Manurewa High School’s Tokelau Group reflect on their very first Polyfest
Among the 15 cultural groups representing Manurewa High School at Polyfest was their very first Tokelau Group. Despite having only 10 Tokelauan students out of the 2000 student population, Deputy Principal Rev Pennie Vaione Otto wanted to have the smaller Pasifika ethnic groups represented.
Taitu’uga Ed Hendrikse was the assigned teacher for the Tokelau Group. Although he is of Samoan-Dutch descent, Taitu’uga says it was an honour to be a part of it.
“It has taught me the need to support all our Pasifika ethnic groups, in particular our smaller groups who are at risk of losing their culture in Aotearoa,” he says.
Taitu’uga has been teaching at Manurewa High School since 2003. As a Whanau Leader (Dean) and one of the Mana Pasifika Staff Leadership Team members, he says “having the Tokelauans represent their culture regardless of their number was very important.”
“This was an awesome opportunity for the Tokelauan students and their community to showcase and have pride in sharing their culture, which is often not seen.”
Taitu’uga acknowledges his Year 11 Tokelauan student Sinuia Otto in putting together the group. Sinuia took the initiative and asked her older sister, Fa’avaefou Flower Otto, and her fiancé, Ofa Agaimalo, to become the tutors. The newly engaged couple, who are also past students of Manurewa High School, taught the Fatele.
“The fatele is celebrated in so many occasions,” Fa’avaefou explains. “For example, the pulotu/the composer could write a song about the sunrise, a flower in the midst of the island, the way the fisherman fish, love songs, to even Biblical stories. Still to this day we are performing the fatele written by our ancestors, and this is the beauty of it all.”
The Tokelau Group comprised of 15 students – 11 girls and four boys, with only five students of Tokelauan descent.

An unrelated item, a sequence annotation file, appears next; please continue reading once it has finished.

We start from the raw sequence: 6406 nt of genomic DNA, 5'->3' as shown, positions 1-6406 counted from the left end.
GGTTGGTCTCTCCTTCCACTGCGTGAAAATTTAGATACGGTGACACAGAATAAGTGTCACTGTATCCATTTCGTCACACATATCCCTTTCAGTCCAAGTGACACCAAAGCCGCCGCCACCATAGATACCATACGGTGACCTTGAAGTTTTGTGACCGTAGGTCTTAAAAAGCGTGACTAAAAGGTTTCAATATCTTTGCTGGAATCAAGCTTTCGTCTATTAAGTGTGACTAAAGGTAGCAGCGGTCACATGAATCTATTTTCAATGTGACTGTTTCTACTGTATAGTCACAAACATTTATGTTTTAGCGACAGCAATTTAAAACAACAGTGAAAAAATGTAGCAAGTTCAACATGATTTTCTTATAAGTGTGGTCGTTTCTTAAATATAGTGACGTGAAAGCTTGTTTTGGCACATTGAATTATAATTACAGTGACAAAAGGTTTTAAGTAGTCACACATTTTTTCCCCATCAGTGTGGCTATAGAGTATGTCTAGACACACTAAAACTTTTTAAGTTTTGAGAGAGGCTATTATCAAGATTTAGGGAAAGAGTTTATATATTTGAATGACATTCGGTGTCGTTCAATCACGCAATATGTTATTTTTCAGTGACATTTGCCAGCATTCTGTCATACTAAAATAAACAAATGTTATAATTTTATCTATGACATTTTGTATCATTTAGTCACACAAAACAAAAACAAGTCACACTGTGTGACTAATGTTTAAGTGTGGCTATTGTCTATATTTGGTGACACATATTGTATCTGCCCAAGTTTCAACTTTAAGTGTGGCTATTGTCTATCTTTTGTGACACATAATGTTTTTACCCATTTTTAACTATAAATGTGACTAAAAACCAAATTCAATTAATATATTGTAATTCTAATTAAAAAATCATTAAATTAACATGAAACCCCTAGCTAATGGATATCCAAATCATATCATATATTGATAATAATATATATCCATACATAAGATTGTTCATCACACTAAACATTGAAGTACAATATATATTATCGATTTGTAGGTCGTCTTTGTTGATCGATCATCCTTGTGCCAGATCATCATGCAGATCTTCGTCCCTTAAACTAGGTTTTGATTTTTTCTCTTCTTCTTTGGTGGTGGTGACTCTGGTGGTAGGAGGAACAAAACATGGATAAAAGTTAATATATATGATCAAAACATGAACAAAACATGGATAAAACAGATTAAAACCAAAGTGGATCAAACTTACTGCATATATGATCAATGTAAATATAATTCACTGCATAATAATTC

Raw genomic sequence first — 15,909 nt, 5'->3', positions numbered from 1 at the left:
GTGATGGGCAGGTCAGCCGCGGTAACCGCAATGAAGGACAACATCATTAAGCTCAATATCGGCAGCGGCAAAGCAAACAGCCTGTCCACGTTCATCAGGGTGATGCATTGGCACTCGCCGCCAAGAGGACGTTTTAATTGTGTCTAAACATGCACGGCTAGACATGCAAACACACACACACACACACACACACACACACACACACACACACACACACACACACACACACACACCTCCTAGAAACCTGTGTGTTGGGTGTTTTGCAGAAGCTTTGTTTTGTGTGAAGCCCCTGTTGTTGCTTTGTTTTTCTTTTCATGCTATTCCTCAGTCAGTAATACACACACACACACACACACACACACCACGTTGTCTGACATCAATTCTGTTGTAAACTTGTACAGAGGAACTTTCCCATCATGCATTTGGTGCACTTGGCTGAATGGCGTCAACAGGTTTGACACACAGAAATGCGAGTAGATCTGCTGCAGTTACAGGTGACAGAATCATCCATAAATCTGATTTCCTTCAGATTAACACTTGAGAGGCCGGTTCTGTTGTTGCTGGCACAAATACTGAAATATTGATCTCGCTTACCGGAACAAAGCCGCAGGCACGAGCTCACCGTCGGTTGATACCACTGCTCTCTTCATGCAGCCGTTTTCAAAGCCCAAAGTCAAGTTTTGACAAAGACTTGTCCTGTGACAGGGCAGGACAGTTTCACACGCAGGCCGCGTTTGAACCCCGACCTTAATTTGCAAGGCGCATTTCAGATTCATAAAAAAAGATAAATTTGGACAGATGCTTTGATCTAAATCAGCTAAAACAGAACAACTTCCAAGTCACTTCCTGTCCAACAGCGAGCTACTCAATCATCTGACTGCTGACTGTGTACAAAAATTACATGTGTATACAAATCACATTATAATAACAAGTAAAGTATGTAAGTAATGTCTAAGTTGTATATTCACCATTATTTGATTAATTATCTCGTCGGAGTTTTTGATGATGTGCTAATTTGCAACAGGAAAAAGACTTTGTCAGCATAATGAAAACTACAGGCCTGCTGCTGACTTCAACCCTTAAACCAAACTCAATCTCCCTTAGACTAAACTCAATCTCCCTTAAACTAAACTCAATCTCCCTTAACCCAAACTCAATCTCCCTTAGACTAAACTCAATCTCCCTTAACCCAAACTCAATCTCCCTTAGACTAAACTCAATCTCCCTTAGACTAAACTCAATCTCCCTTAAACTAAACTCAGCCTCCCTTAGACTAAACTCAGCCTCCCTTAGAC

“The other students were Māori and from other Pasifika and ethnic groups,” Taitu’uga says. “They had open hearts to learn about the fatele and its importance and beauty in the Tokelau culture.”
Another addition to the team was staff member Ms Manaia Laulu. She is also of Samoan descent, and her mother is Tokelauan. Ms Laulu helped out with practices on Wednesdays and completing the documentation work with Taitu’uga for Polyfest.
Proud of making history of creating Manurewa High School’s very first Tokelau Polyfest Group, Taitu’uga was also moved he formed the only Tokelau Group to perform at Polyfest for 2021.
“We felt blessed that we were shown on Newshub on television, which was great exposure for the Tokelauan community,” he says. “We know that some people of our Tokelauan community, in particular our mothers [and seniors], were very emotional when they saw the fatele”.
Although the Tokelau community at Manurewa High School is small in numbers, Taitu’uga says the school has a continued commitment to connect with their Tokelau community and the smaller ethnic groups within the school beyond Polyfest. The school will hold Pasifika fono/talanoa and Zoom meetings throughout the year so that all Pasifika ethnic groups will have a safe space to have their say.
Looking to the future, Taitu’uga wants to encourage other schools to support their Tokelauan students and their communities to perform and honour the Tokelau culture.
“Who knows, we may have a Tokelauan trophy!”